Gerontology - Theses, Dissertations, and other Required Graduate Degree Essays

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Safety Culture in Long-Term Care Organizations: What Can Be Learned from the Commercial Aviation Industry?

Date created: 
2013-04-22
Abstract: 

The safety of older adults requiring institutionalization due to their higher care needs is an important public health concern. This capstone paper defines the emerging concept of safety culture and provides a critical examination of the current gaps in the safety culture in Long-Term Care (LTC) organizations designed mostly for older adults who cannot live independently at home. Conceptualized as the manifestation of complex systems failure, falls are the most commonly reported adverse events and a great safety concern in LTC. An overview of a successful safety culture in the commercial aviation industry is explored for policy and practical implications. It is hypothesized that the lessons from the commercial aviation industry can be translated to improve the safety culture in LTC and ensure the safety of and prevent harm to older residents. This exploratory analysis reflects how an effective safety culture could contribute to optimize the safety of residents by the processes of care in place. Challenges in addressing resident safety in LTC on quality outcomes and the resident’s rights to autonomy and human dignity in LTC are also addressed.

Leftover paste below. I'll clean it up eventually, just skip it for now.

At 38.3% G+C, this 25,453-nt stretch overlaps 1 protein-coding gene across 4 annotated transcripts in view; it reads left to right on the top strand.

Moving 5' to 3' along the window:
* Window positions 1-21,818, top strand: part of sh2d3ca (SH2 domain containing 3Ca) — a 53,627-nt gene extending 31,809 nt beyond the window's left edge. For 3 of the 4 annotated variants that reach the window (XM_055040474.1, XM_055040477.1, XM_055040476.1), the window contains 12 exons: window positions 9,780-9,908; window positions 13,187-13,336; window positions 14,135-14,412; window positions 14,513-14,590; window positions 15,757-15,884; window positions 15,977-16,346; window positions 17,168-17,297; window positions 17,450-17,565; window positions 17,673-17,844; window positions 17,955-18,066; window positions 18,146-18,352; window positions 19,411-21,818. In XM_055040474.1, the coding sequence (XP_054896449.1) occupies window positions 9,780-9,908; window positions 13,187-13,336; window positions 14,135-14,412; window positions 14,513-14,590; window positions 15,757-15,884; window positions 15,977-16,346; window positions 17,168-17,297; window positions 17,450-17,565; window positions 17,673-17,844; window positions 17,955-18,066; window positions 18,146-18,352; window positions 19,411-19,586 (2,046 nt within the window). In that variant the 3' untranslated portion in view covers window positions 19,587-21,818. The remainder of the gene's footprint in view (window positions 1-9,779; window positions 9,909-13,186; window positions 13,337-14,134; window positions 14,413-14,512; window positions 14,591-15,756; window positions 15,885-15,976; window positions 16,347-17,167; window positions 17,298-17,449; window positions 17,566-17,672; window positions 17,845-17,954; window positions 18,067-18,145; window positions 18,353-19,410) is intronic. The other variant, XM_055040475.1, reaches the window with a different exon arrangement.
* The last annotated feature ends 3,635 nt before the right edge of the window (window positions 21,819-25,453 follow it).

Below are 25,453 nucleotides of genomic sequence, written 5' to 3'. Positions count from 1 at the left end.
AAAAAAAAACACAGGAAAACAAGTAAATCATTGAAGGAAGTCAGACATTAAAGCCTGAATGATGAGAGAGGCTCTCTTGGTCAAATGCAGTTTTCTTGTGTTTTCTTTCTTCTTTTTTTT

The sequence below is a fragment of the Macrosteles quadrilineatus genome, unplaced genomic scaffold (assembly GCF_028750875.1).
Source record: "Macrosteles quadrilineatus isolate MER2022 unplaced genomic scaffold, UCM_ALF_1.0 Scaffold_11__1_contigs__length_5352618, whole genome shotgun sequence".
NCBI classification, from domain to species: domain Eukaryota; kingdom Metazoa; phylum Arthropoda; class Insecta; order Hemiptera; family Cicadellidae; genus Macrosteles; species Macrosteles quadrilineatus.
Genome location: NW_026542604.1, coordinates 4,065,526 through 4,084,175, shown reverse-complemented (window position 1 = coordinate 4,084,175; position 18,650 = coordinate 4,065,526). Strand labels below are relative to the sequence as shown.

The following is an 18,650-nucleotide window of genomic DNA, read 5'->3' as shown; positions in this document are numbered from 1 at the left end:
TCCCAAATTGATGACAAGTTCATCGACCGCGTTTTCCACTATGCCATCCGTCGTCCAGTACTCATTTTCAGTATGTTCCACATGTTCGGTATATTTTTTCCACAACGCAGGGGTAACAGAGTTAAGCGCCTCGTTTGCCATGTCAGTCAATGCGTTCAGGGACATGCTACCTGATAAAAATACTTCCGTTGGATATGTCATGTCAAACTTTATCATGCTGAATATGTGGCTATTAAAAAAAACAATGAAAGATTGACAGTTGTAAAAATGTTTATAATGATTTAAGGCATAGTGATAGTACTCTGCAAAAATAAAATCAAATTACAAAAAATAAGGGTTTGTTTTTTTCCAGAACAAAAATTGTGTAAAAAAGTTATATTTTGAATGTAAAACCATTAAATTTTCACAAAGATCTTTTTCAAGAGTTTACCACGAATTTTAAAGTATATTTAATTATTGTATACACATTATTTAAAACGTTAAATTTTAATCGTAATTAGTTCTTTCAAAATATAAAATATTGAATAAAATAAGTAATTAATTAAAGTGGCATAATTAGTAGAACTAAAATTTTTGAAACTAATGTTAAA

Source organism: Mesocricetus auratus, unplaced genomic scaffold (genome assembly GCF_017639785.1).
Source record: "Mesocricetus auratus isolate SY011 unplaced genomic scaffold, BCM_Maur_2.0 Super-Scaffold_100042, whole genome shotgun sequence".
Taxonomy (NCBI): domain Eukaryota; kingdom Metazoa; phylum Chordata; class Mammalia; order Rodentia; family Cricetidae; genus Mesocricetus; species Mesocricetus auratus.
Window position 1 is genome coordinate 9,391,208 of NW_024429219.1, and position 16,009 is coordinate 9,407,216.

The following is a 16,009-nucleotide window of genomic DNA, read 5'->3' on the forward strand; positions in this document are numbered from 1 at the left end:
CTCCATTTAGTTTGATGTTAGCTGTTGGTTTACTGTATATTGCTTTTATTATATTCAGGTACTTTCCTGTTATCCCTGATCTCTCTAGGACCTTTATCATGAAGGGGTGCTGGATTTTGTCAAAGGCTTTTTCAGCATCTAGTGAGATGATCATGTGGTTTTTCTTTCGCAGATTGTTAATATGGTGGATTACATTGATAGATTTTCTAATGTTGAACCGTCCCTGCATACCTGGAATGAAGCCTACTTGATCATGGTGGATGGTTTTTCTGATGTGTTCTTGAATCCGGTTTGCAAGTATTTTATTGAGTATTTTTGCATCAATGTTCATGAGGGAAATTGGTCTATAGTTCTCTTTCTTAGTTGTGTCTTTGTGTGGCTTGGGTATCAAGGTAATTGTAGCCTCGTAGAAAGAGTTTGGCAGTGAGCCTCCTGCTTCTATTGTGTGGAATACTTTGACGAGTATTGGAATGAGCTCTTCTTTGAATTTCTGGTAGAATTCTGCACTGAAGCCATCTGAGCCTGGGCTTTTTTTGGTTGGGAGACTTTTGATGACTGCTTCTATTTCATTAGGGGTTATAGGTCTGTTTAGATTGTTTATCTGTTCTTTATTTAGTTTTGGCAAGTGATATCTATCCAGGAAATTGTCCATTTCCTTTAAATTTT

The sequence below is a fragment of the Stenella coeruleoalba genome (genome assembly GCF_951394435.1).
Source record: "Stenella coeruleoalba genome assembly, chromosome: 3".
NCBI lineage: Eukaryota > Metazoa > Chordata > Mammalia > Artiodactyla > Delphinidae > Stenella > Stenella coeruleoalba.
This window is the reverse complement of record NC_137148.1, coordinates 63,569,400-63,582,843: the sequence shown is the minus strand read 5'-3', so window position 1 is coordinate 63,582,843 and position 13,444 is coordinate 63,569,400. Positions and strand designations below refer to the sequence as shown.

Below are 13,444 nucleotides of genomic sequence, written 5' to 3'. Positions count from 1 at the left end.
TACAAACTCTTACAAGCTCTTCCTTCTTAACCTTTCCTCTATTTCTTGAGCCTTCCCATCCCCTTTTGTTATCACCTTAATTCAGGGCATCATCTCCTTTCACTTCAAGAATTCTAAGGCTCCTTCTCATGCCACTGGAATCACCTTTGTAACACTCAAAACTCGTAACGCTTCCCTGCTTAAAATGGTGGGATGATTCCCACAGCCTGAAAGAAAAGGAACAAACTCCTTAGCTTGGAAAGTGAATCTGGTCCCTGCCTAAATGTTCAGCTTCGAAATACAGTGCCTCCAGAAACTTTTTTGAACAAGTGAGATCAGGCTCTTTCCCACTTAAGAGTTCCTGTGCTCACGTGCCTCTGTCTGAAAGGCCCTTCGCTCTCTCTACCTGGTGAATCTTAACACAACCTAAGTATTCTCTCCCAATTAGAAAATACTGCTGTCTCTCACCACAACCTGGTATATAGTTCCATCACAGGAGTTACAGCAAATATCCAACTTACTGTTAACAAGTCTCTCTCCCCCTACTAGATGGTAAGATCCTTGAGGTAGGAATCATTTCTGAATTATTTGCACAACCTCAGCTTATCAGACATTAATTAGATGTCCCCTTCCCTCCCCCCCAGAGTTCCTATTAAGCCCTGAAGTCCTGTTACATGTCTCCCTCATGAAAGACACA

Document type: 
Graduating extended essay / Research project
File(s): 
Supervisor(s): 
Andrew Sixsmith
Department: 
Arts & Social Sciences: Department of Gerontology
Thesis type: 
(Project) M.A.

The role of community gardens in supporting quality of life in urban dwelling older adults

Date created: 
2013-04-02
Abstract: 

The goals of this case study were to explore the role of community gardens in supporting quality of life in urban dwelling older adults and to gain a better understanding of the social aspects of community gardening participation. Qualitative research methods were employed, including in-depth interviews and ethnographic observations with selected garden members from Cottonwood Community Garden in East Vancouver, Canada. Five substantive themes emerged: a) Maintenance of overall well-being, b) Engaging in a meaningful pastime, c) Social engagement, d) “Staying invested in the garden as I age”, and e) Gardening in East Vancouver. These themes depict the subjective experiences of older community gardeners and highlight the physical, psychological and social benefits ensuing from their participation in community gardening. The findings have potential implications on community gardening programs for older adults and design guidelines to support the inclusion of accessible green spaces in urban environments to facilitate active aging.